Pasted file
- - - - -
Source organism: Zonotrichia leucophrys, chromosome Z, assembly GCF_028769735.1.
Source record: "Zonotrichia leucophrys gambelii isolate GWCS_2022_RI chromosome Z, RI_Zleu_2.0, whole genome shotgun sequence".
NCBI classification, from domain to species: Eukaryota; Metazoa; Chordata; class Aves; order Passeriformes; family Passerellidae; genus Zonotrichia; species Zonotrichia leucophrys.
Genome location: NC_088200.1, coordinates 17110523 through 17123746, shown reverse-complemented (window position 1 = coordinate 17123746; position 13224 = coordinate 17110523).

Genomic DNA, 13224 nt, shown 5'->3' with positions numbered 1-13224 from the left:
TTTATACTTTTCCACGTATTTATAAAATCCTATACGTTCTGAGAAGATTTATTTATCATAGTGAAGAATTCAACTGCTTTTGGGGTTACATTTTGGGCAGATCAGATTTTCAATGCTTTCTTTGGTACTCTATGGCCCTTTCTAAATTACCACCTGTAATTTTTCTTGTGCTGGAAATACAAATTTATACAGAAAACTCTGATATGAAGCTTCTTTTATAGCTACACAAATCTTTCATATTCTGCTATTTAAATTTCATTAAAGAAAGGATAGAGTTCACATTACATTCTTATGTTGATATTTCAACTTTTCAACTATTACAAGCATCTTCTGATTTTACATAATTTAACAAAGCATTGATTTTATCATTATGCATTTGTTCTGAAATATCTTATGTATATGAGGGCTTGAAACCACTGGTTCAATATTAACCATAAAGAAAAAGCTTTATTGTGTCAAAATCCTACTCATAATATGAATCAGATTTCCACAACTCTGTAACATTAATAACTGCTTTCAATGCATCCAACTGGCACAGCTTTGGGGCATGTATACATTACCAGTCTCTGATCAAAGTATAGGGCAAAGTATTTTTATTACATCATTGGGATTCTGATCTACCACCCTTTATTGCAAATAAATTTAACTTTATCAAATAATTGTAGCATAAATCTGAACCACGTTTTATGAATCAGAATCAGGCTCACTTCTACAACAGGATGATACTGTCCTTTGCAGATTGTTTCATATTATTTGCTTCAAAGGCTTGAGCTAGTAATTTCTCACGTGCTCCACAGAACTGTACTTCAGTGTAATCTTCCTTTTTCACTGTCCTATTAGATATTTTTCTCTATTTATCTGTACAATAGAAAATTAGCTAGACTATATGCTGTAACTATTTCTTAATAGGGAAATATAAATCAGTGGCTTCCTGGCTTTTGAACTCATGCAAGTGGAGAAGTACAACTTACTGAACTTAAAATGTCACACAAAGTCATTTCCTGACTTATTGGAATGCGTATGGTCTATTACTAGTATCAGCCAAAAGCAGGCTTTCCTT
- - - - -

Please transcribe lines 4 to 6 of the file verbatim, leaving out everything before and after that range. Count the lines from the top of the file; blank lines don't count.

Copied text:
Genome location: NC_088200.1, coordinates 17110523 through 17123746, shown reverse-complemented (window position 1 = coordinate 17123746; position 13224 = coordinate 17110523).

Genomic DNA, 13224 nt, shown 5'->3' with positions numbered 1-13224 from the left:
TTTATACTTTTCCACGTATTTATAAAATCCTATACGTTCTGAGAAGATTTATTTATCATAGTGAAGAATTCAACTGCTTTTGGGGTTACATTTTGGGCAGATCAGATTTTCAATGCTTTCTTTGGTACTCTATGGCCCTTTCTAAATTACCACCTGTAATTTTTCTTGTGCTGGAAATACAAATTTATACAGAAAACTCTGATATGAAGCTTCTTTTATAGCTACACAAATCTTTCATATTCTGCTATTTAAATTTCATTAAAGAAAGGATAGAGTTCACATTACATTCTTATGTTGATATTTCAACTTTTCAACTATTACAAGCATCTTCTGATTTTACATAATTTAACAAAGCATTGATTTTATCATTATGCATTTGTTCTGAAATATCTTATGTATATGAGGGCTTGAAACCACTGGTTCAATATTAACCATAAAGAAAAAGCTTTATTGTGTCAAAATCCTACTCATAATATGAATCAGATTTCCACAACTCTGTAACATTAATAACTGCTTTCAATGCATCCAACTGGCACAGCTTTGGGGCATGTATACATTACCAGTCTCTGATCAAAGTATAGGGCAAAGTATTTTTATTACATCATTGGGATTCTGATCTACCACCCTTTATTGCAAATAAATTTAACTTTATCAAATAATTGTAGCATAAATCTGAACCACGTTTTATGAATCAGAATCAGGCTCACTTCTACAACAGGATGATACTGTCCTTTGCAGATTGTTTCATATTATTTGCTTCAAAGGCTTGAGCTAGTAATTTCTCACGTGCTCCACAGAACTGTACTTCAGTGTAATCTTCCTTTTTCACTGTCCTATTAGATATTTTTCTCTATTTATCTGTACAATAGAAAATTAGCTAGACTATATGCTGTAACTATTTCTTAATAGGGAAATATAAATCAGTGGCTTCCTGGCTTTTGAACTCATGCAAGTGGAGAAGTACAACTTACTGAACTTAAAATGTCACACAAAGTCATTTCCTGACTTATTGGAATGCGTATGGTCTATTACTAGTATCAGCCAAAAGCAGGCTTTCCTT